While understanding what those in China have to go through, Americans must realize that they still can prevent this extreme government overreach in the U.S. Join with the organization at the forefront of this battle, The John Birch Society.

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McManus_2Mr. McManus served in the U.S. Marine Corps in the late 1950s and joined the staff of The John Birch Society in August 1966. He has served various roles for the organization including Field Coordinator, Director of Public Affairs, and President. Mr. McManus has appeared on hundreds of radio and television programs and is also author of a number of educational DVDs and books. Now President Emeritus, he continues his involvement with the Society through public speaking and writing for this blog, the JBS Bulletin, and The New American.


Brzezinski’s Un-American History

Brzezinski’s Un-American History
by JBS President Emeritus John F. McManus

Zbigniew Brzezinski, the geopolitical favorite of a bevy of liberals and internationalists, passed away at 89 on May 26th. The son of a Polish diplomat, he was born in Poland and lived with his family in France and Germany before they emigrated to Canada in the late 1930s. There, the aspiring future diplomat earned ascending political science degrees at McGill University in Montreal. Off to Harvard University, he then won doctorate status in 1953 and a post as one of its instructors. When Harvard chose Henry Kissinger over him as its newest associate professor, Brzezinski moved to Columbia University in New York. He became a U.S. citizen in 1958.

Israeli Prime Minister Menachem Begin engages U.S. National Security Advisor Zbigniew Brzezinski in a game of chess at Camp David. What other games has he played? (Image from Wikimedia Commons, public domain).

The author of numerous books and opinion pieces, he should be remembered mostly for Between Two Ages (BTA) published by Viking Press in 1970. Having become well-known as a foe of Communism, he demonstrated in BTA both his preference for Marxism and his less-than-positive view of the country he had chosen as his home. In addition, he promoted the cause of world government at the expense of national sovereignty. But he earned some anti-Communist credentials as a critic of expanding U.S. military involvement in Vietnam. How a man could be an anti-Communist but still a Marxist has never been fully explained. And his preference for world government prevented him from being regularly classified by many as a staunch American.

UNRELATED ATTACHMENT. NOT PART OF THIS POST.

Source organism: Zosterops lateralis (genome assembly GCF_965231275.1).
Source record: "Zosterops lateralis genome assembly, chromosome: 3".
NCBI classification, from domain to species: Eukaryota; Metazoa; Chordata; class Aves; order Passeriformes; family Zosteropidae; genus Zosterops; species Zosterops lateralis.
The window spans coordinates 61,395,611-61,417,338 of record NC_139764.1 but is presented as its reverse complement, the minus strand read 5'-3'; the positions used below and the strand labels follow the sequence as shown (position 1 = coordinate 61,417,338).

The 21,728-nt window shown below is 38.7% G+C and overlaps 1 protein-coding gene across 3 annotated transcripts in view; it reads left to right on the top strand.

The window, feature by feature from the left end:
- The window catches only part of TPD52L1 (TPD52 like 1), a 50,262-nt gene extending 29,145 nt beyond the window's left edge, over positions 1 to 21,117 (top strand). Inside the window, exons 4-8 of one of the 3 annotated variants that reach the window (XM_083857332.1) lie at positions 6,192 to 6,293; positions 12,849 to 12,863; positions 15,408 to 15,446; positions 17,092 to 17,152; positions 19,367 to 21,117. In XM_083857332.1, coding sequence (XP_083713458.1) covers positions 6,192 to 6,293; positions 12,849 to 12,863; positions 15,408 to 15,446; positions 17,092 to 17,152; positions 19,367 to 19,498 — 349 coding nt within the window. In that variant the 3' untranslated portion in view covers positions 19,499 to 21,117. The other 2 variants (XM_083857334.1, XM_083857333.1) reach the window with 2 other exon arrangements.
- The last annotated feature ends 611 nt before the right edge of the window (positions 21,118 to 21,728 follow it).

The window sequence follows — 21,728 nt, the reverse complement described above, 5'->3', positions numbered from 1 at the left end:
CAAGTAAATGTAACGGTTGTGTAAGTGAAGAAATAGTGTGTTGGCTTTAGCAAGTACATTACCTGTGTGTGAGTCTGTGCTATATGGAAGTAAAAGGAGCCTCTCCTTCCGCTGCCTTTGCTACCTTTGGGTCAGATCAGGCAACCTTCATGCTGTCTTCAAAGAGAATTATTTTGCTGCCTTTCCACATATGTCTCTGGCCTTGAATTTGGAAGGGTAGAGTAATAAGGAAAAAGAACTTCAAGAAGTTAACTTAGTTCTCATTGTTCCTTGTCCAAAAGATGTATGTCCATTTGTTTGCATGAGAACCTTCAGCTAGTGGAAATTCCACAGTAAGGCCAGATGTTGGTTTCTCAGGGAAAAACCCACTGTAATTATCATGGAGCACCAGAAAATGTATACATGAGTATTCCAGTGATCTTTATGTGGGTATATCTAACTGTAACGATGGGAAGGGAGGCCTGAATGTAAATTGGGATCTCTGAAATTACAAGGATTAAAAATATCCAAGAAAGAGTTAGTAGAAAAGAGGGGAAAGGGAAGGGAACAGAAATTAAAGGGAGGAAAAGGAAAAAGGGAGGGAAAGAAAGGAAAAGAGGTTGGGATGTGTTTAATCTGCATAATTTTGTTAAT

In BTA, his Marxism showed when he termed the destructive philosophy of Karl Marx “a further vital and creative stage in the maturing of man’s universal vision [and] a victory of reason over belief” (page 72). He added that it “represented a major advance in man’s ability to conceptualize his relationship to the world” (page 83). And, “Marxist theory [is] this century’s most influential system of thought” (page 123).

About his adopted nation, he wrote, “America is undergoing a new revolution … which unmasks its obsolescence” (page 198). Instead of lauding free enterprise that helped the U.S. to become the envy of the world, he promoted “deliberate management of America’s future, with the planner … as the key social legislator and manipulator” (page 260).

Yearning for world government, he called for a “community of developed nations [brought about] through a variety of indirect ties and already developing limitations on national sovereignty. The first of these [ties] would involve the forging of community links among the United States, Western Europe and Japan. The second phase would include the extension of these links to more advanced communist countries” (page 296). His “more advanced Communist countries” were those that had renounced bloody revolution and practiced a more humane Marxism.

What Brzezinski wrote about became the Trilateral Commission, a world government in infant stages financed from its inception by David Rockefeller. The New York multimillionaire banker formed it exactly as Brzezinski had suggested; the two enlisted the formerly obscure Georgia Governor Jimmy Carter as one of its founding members; and they not only promoted his rise to U.S. President in 1976, they filled his most important cabinet posts with other Trilateralists: Walter Mondale, Cyrus Vance, W. Michael Blumenthal, Harold Brown, and more. Carter, who elevated Brzezinski to become the nation’s National Security Advisor with an office in the White House, would later state of his Trilateral credential, “Membership on this Commission has provided me with a splendid learning opportunity and many of the members have helped me in my study of foreign affairs.”